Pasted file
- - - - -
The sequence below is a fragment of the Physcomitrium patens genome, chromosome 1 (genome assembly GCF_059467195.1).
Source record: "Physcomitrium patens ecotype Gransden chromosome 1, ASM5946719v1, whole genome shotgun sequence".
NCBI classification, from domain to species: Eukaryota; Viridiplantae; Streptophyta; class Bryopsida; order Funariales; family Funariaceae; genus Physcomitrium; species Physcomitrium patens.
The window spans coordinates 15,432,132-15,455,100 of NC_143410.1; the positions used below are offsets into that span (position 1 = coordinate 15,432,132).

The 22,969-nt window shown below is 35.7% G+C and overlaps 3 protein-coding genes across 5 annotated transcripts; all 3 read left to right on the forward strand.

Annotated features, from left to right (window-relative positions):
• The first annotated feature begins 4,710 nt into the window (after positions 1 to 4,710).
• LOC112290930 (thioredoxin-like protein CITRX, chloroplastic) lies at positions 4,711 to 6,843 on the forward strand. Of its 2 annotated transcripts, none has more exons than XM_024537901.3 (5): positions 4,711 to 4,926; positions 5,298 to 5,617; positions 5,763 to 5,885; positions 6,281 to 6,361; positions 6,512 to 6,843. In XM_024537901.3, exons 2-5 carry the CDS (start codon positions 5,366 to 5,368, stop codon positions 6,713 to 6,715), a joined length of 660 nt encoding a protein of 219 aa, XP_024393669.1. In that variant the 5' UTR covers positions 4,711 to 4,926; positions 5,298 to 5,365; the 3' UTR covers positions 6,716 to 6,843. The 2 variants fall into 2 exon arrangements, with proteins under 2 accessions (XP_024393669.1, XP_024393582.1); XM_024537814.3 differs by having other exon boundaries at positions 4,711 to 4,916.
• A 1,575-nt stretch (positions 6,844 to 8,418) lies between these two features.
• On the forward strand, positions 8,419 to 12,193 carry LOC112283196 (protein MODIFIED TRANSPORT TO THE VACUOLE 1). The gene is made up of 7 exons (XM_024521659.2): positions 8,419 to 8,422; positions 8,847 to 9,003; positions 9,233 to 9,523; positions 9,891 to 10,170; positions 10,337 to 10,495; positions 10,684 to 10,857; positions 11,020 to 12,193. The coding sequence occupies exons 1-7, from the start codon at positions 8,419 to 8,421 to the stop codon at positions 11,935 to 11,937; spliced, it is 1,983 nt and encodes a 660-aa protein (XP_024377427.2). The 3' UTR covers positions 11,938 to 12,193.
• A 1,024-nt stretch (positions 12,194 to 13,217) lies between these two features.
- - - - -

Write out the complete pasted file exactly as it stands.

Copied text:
The sequence below is a fragment of the Physcomitrium patens genome, chromosome 1 (genome assembly GCF_059467195.1).
Source record: "Physcomitrium patens ecotype Gransden chromosome 1, ASM5946719v1, whole genome shotgun sequence".
NCBI classification, from domain to species: Eukaryota; Viridiplantae; Streptophyta; class Bryopsida; order Funariales; family Funariaceae; genus Physcomitrium; species Physcomitrium patens.
The window spans coordinates 15,432,132-15,455,100 of NC_143410.1; the positions used below are offsets into that span (position 1 = coordinate 15,432,132).

The 22,969-nt window shown below is 35.7% G+C and overlaps 3 protein-coding genes across 5 annotated transcripts; all 3 read left to right on the forward strand.

Annotated features, from left to right (window-relative positions):
• The first annotated feature begins 4,710 nt into the window (after positions 1 to 4,710).
• LOC112290930 (thioredoxin-like protein CITRX, chloroplastic) lies at positions 4,711 to 6,843 on the forward strand. Of its 2 annotated transcripts, none has more exons than XM_024537901.3 (5): positions 4,711 to 4,926; positions 5,298 to 5,617; positions 5,763 to 5,885; positions 6,281 to 6,361; positions 6,512 to 6,843. In XM_024537901.3, exons 2-5 carry the CDS (start codon positions 5,366 to 5,368, stop codon positions 6,713 to 6,715), a joined length of 660 nt encoding a protein of 219 aa, XP_024393669.1. In that variant the 5' UTR covers positions 4,711 to 4,926; positions 5,298 to 5,365; the 3' UTR covers positions 6,716 to 6,843. The 2 variants fall into 2 exon arrangements, with proteins under 2 accessions (XP_024393669.1, XP_024393582.1); XM_024537814.3 differs by having other exon boundaries at positions 4,711 to 4,916.
• A 1,575-nt stretch (positions 6,844 to 8,418) lies between these two features.
• On the forward strand, positions 8,419 to 12,193 carry LOC112283196 (protein MODIFIED TRANSPORT TO THE VACUOLE 1). The gene is made up of 7 exons (XM_024521659.2): positions 8,419 to 8,422; positions 8,847 to 9,003; positions 9,233 to 9,523; positions 9,891 to 10,170; positions 10,337 to 10,495; positions 10,684 to 10,857; positions 11,020 to 12,193. The coding sequence occupies exons 1-7, from the start codon at positions 8,419 to 8,421 to the stop codon at positions 11,935 to 11,937; spliced, it is 1,983 nt and encodes a 660-aa protein (XP_024377427.2). The 3' UTR covers positions 11,938 to 12,193.
• A 1,024-nt stretch (positions 12,194 to 13,217) lies between these two features.